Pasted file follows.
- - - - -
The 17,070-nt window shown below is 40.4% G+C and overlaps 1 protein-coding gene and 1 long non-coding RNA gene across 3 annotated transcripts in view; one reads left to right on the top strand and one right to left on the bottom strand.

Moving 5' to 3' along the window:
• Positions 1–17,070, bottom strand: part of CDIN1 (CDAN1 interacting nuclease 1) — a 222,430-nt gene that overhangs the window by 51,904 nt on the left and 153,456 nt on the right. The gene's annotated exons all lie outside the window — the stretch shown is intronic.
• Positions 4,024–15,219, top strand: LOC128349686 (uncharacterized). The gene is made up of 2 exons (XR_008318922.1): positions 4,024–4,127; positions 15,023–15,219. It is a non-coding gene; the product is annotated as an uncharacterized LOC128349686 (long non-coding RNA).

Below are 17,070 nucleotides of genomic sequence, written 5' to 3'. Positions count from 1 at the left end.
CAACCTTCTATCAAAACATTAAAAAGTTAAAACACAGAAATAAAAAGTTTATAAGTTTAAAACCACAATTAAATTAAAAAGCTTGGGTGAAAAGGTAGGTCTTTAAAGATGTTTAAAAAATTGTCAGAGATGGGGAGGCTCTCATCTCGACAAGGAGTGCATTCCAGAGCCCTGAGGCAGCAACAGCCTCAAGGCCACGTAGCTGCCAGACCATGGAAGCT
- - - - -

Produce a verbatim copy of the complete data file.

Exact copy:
The 17,070-nt window shown below is 40.4% G+C and overlaps 1 protein-coding gene and 1 long non-coding RNA gene across 3 annotated transcripts in view; one reads left to right on the top strand and one right to left on the bottom strand.

Moving 5' to 3' along the window:
• Positions 1–17,070, bottom strand: part of CDIN1 (CDAN1 interacting nuclease 1) — a 222,430-nt gene that overhangs the window by 51,904 nt on the left and 153,456 nt on the right. The gene's annotated exons all lie outside the window — the stretch shown is intronic.
• Positions 4,024–15,219, top strand: LOC128349686 (uncharacterized). The gene is made up of 2 exons (XR_008318922.1): positions 4,024–4,127; positions 15,023–15,219. It is a non-coding gene; the product is annotated as an uncharacterized LOC128349686 (long non-coding RNA).

Below are 17,070 nucleotides of genomic sequence, written 5' to 3'. Positions count from 1 at the left end.
CAACCTTCTATCAAAACATTAAAAAGTTAAAACACAGAAATAAAAAGTTTATAAGTTTAAAACCACAATTAAATTAAAAAGCTTGGGTGAAAAGGTAGGTCTTTAAAGATGTTTAAAAAATTGTCAGAGATGGGGAGGCTCTCATCTCGACAAGGAGTGCATTCCAGAGCCCTGAGGCAGCAACAGCCTCAAGGCCACGTAGCTGCCAGACCATGGAAGCT